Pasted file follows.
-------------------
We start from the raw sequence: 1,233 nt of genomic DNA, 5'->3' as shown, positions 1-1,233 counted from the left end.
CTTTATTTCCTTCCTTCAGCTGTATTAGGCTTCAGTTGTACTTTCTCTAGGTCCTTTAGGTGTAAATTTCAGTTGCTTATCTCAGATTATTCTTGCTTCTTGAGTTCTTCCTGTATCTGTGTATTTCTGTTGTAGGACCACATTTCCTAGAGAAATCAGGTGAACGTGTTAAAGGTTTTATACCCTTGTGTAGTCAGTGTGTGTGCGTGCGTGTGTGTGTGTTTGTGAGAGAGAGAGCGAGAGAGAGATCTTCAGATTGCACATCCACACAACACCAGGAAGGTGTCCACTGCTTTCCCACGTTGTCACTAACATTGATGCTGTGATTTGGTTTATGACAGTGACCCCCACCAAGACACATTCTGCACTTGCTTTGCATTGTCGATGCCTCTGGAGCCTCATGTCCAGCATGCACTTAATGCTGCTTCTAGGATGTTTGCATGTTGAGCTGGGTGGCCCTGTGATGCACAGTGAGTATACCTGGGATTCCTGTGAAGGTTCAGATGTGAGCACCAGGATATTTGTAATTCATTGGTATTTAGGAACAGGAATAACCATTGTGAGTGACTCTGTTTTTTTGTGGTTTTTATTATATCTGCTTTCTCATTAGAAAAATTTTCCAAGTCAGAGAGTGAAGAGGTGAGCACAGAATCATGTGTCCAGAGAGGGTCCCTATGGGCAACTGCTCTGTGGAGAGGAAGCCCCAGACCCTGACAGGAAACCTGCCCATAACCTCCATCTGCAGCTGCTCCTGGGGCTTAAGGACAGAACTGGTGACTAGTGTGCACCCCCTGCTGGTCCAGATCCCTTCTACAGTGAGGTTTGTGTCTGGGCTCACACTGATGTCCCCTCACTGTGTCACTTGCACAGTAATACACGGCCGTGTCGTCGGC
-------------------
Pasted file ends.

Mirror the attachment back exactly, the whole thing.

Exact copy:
We start from the raw sequence: 1,233 nt of genomic DNA, 5'->3' as shown, positions 1-1,233 counted from the left end.
CTTTATTTCCTTCCTTCAGCTGTATTAGGCTTCAGTTGTACTTTCTCTAGGTCCTTTAGGTGTAAATTTCAGTTGCTTATCTCAGATTATTCTTGCTTCTTGAGTTCTTCCTGTATCTGTGTATTTCTGTTGTAGGACCACATTTCCTAGAGAAATCAGGTGAACGTGTTAAAGGTTTTATACCCTTGTGTAGTCAGTGTGTGTGCGTGCGTGTGTGTGTGTTTGTGAGAGAGAGAGCGAGAGAGAGATCTTCAGATTGCACATCCACACAACACCAGGAAGGTGTCCACTGCTTTCCCACGTTGTCACTAACATTGATGCTGTGATTTGGTTTATGACAGTGACCCCCACCAAGACACATTCTGCACTTGCTTTGCATTGTCGATGCCTCTGGAGCCTCATGTCCAGCATGCACTTAATGCTGCTTCTAGGATGTTTGCATGTTGAGCTGGGTGGCCCTGTGATGCACAGTGAGTATACCTGGGATTCCTGTGAAGGTTCAGATGTGAGCACCAGGATATTTGTAATTCATTGGTATTTAGGAACAGGAATAACCATTGTGAGTGACTCTGTTTTTTTGTGGTTTTTATTATATCTGCTTTCTCATTAGAAAAATTTTCCAAGTCAGAGAGTGAAGAGGTGAGCACAGAATCATGTGTCCAGAGAGGGTCCCTATGGGCAACTGCTCTGTGGAGAGGAAGCCCCAGACCCTGACAGGAAACCTGCCCATAACCTCCATCTGCAGCTGCTCCTGGGGCTTAAGGACAGAACTGGTGACTAGTGTGCACCCCCTGCTGGTCCAGATCCCTTCTACAGTGAGGTTTGTGTCTGGGCTCACACTGATGTCCCCTCACTGTGTCACTTGCACAGTAATACACGGCCGTGTCGTCGGC